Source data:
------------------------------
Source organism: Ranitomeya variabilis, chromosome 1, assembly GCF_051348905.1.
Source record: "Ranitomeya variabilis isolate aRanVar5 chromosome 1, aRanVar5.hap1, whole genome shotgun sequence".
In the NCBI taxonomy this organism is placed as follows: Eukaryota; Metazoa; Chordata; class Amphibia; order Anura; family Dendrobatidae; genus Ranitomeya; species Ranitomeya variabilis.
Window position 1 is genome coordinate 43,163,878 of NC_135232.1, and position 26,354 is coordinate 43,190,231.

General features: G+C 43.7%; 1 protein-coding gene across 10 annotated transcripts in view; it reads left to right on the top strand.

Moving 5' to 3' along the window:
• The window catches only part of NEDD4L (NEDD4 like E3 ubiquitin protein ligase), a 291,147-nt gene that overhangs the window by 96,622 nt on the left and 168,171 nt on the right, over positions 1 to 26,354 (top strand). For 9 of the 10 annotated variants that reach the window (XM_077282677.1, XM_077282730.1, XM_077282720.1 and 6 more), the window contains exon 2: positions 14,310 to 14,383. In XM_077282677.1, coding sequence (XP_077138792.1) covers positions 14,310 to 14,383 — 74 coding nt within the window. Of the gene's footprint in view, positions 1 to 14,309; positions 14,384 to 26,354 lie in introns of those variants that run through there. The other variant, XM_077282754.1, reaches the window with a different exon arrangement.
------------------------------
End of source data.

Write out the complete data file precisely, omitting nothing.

Source organism: Ranitomeya variabilis, chromosome 1, assembly GCF_051348905.1.
Source record: "Ranitomeya variabilis isolate aRanVar5 chromosome 1, aRanVar5.hap1, whole genome shotgun sequence".
In the NCBI taxonomy this organism is placed as follows: Eukaryota; Metazoa; Chordata; class Amphibia; order Anura; family Dendrobatidae; genus Ranitomeya; species Ranitomeya variabilis.
Window position 1 is genome coordinate 43,163,878 of NC_135232.1, and position 26,354 is coordinate 43,190,231.

General features: G+C 43.7%; 1 protein-coding gene across 10 annotated transcripts in view; it reads left to right on the top strand.

Moving 5' to 3' along the window:
• The window catches only part of NEDD4L (NEDD4 like E3 ubiquitin protein ligase), a 291,147-nt gene that overhangs the window by 96,622 nt on the left and 168,171 nt on the right, over positions 1 to 26,354 (top strand). For 9 of the 10 annotated variants that reach the window (XM_077282677.1, XM_077282730.1, XM_077282720.1 and 6 more), the window contains exon 2: positions 14,310 to 14,383. In XM_077282677.1, coding sequence (XP_077138792.1) covers positions 14,310 to 14,383 — 74 coding nt within the window. Of the gene's footprint in view, positions 1 to 14,309; positions 14,384 to 26,354 lie in introns of those variants that run through there. The other variant, XM_077282754.1, reaches the window with a different exon arrangement.